Is the city right to declare the end of Waterworld?

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Have your say

The popular Leith leisure pool is due for closure early next year, but a campaign is under way to rescue it. Here, we present both sides of the argument

Save it!

By Johnny Gailey

Splashback! is concerned about the impact the closure of Leith Waterworld would have, not just on the people of Leith but for children, families and disabled pool users from across Edinburgh and further afield.

Waterworld is a unique facility used by more than 120,000 per year, contributing to the health of the city. We believe its closure would be a hammer blow to Leith and a major loss to the Edinburgh public.

Public support has been overwhelming, with more than 3000 signatures on our petition both outside Leith Waterworld and online. We met a father from Peebles who has been bringing his family every week since 1999. He then goes out in Edinburgh to shop, eat and spend money in local businesses. We met a woman who told us she learn to swim in Waterworld 20 years ago – when she was 60! Waterworld has a special place in people’s hearts.

Yes Waterworld costs money to run, but we believe the £300,000 cost (1 per cent of Edinburgh Leisure’s budget) is an investment in our community, our children and our future. In fact since the decision was first made in 2005, income has gone up by £100,000. Operating costs have also gone up by £100,000, which suggests growing demand within an ageing facility.

The original plan to sell Waterworld was part of a broader upgrade of Edinburgh’s sporting infrastrucure – refurbishing the Commonwealth Pool (£7m over budget) and selling Meadowbank (stalled) to build a community stadium at Sighthill (mothballed) and subsidising EICA in Ratho.

All elite venues at the expense of local community based leisure amenities.

Splashback believes the original decision is now redundant due to significant changes in the business case, political context and economic climate, and needs to be revisited.

We are asking councillors to halt the closure on January 8 and re-examine the future of the pool. You can sign our online petition at the campaign website – www.splashbackedinburgh.blogspot.com

* Johnny Gailey is spokesman for the Splashback campaign group

Close it

By DEIDRE BROCK

The decision to close and sell Leith Waterworld, taken in 2005 under the previous council administration, was agreed in order to realise the capital receipt and use operational savings as part of the funding package for the major refurbishment of the Royal Commonwealth Pool.

The Commonwealth Pool is being transformed into a world-class aquatics facility for Edinburgh, with a key role in the Glasgow 2014 Commonwealth Games.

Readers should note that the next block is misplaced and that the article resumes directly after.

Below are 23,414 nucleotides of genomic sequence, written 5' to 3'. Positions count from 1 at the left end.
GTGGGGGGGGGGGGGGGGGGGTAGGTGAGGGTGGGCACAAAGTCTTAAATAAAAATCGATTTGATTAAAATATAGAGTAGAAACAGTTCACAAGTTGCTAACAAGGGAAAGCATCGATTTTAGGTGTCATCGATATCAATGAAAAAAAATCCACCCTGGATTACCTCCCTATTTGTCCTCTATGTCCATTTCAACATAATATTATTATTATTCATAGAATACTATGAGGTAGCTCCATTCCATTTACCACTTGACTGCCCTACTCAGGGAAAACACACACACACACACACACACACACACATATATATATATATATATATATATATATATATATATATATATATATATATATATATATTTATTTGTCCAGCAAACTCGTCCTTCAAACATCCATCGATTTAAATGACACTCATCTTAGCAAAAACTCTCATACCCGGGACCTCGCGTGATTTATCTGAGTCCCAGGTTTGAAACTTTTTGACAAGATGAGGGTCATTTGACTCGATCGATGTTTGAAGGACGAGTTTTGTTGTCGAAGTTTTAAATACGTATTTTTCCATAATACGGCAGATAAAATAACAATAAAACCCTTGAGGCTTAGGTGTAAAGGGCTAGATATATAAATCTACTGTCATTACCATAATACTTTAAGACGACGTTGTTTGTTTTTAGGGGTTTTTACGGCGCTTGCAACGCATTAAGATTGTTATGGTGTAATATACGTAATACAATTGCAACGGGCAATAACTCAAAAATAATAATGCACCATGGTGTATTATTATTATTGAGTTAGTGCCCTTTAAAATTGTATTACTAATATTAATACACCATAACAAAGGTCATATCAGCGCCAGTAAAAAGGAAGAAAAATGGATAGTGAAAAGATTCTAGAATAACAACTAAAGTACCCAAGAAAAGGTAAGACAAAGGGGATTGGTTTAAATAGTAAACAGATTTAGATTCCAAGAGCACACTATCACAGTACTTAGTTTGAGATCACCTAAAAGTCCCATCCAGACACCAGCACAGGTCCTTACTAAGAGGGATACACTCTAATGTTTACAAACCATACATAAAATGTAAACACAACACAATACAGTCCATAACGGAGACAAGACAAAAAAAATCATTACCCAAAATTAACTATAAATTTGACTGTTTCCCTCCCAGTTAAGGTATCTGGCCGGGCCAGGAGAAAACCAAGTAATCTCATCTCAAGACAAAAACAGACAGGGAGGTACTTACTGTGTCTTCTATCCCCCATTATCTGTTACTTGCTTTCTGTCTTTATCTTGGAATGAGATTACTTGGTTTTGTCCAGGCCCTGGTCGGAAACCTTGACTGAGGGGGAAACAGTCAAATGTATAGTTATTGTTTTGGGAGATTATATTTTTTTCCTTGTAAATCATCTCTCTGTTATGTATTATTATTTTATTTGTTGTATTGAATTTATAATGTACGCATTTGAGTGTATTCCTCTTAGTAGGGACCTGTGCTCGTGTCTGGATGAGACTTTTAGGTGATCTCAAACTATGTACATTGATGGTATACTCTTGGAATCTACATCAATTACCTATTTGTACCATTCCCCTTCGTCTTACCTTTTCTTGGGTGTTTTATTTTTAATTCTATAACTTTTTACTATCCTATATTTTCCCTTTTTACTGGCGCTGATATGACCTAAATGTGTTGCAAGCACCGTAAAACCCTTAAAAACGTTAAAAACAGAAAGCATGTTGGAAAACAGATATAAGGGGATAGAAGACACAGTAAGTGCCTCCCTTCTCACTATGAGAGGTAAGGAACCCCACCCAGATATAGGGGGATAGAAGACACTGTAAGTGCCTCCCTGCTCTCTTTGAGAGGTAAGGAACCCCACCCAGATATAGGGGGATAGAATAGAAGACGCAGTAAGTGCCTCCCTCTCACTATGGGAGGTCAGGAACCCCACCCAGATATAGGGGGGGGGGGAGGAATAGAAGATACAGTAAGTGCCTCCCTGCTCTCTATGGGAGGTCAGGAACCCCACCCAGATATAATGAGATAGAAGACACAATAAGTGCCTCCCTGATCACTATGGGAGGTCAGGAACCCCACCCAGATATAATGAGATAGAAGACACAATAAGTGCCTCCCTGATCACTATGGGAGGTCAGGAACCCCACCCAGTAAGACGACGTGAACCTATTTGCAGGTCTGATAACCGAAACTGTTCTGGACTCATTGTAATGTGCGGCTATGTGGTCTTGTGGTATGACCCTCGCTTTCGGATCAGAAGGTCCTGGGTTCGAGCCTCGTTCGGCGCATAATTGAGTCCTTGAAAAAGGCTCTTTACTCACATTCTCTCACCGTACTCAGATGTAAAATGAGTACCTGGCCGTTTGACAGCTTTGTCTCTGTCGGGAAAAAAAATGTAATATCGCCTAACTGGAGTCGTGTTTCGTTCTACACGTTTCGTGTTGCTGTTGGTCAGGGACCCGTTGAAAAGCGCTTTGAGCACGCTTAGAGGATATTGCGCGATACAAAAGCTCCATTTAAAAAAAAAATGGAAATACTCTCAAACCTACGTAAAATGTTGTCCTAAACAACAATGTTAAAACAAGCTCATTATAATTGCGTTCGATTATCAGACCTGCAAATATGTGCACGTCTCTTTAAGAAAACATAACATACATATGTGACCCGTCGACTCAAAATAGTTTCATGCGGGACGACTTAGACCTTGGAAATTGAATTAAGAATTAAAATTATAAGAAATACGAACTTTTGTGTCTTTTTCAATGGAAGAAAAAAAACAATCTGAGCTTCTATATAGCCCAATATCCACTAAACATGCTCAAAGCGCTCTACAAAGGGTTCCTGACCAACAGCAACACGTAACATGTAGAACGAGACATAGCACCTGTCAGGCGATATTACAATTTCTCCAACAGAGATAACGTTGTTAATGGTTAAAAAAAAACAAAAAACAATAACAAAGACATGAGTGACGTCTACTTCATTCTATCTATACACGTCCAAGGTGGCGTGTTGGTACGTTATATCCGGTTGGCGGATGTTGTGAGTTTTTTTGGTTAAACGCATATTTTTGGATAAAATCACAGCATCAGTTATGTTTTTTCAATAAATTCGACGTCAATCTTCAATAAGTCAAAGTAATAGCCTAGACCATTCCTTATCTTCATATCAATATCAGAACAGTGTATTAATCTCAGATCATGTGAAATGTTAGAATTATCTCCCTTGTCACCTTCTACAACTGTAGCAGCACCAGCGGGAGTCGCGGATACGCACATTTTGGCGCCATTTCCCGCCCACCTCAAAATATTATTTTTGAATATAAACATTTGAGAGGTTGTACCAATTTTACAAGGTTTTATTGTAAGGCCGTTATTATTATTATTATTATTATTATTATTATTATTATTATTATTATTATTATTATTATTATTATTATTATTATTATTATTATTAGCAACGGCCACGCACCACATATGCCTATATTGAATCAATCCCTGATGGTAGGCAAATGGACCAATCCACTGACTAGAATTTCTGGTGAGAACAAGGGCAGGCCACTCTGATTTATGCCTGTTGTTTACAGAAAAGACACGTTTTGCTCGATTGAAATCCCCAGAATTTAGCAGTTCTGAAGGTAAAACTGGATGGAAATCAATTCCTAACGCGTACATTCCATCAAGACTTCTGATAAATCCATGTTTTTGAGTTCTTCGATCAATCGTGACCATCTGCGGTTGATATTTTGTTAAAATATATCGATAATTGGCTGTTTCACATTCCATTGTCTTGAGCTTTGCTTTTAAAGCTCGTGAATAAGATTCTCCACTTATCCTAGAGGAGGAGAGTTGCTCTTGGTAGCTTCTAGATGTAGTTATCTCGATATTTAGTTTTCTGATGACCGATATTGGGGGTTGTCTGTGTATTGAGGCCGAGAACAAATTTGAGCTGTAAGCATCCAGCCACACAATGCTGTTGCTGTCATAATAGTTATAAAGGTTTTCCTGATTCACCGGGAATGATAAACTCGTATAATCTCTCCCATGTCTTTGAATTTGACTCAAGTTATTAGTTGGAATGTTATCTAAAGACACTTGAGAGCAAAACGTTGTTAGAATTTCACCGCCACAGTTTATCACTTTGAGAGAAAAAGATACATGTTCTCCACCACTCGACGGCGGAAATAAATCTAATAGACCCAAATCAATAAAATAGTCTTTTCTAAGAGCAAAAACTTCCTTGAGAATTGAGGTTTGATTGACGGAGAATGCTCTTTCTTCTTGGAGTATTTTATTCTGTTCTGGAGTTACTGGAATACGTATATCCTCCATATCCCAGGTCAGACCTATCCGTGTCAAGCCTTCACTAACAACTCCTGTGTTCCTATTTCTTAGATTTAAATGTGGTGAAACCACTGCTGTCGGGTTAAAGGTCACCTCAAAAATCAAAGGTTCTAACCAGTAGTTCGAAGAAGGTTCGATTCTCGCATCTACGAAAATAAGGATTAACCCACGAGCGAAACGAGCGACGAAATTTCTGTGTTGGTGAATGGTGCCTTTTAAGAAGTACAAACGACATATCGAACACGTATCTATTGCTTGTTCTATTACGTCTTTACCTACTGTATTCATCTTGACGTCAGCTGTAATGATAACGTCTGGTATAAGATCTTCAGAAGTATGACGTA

Waterworld was originally earmarked for closure before work even began on the Commonwealth – this proposal was overturned after an amendment by Councillor Steve Cardownie was agreed at a 2007 council meeting, allowing it to remain open until the Commonwealth Pool project was completed.

Staff from Waterworld will move to work at the Commonwealth Pool and other Edinburgh Leisure facilities in January, ensuring no redundancies. We recognise that many people are surprised and saddened by the prospect of Waterworld closing.

Unfortunately, even if it weren’t necessary to close Waterworld for the reasons outlined above, facilities like this are extremely costly to run. Waterworld has the highest net deficit of all Edinburgh Leisure-run swim centres, partly because it requires more lifeguards on duty than a standard 25-metre pool.

Due to poor attendance rates outwith school holidays and weekends, its opening hours were cut when it reopened in 2002 after a major overhaul.

I acknowledge that the fun aqua sessions and children’s pool activities at the Commonwealth Pool will not replicate precisely what Waterworld provided. However, along with new family changing facilities and an enhanced soft play area, they will be very attractive to children and families.

The excellent Leith Victoria Swim Centre is a short walk from Waterworld, and Leith Academy’s pool will continue to provide facilities to local groups and swimming clubs too.

* Deidre Brock is the city council’s culture and leisure convener

MAKING A SPLASH

LEITH Waterworld opened in May 1992, with 10,000 people a week were pouring through its doors.

The centre, one of the biggest in Scotland at the time, was being built by the Walker Group for Edinburgh District Council as part of a £14m redevelopment of Leith Central Station.

In 1993 it emerged the complex was earning £100,000 a year less than expected because most users were children or adults who received discounts. The complex was plagued by a string of problems and in 1995 the News reported it had accrued a £1m deficit before it even opened.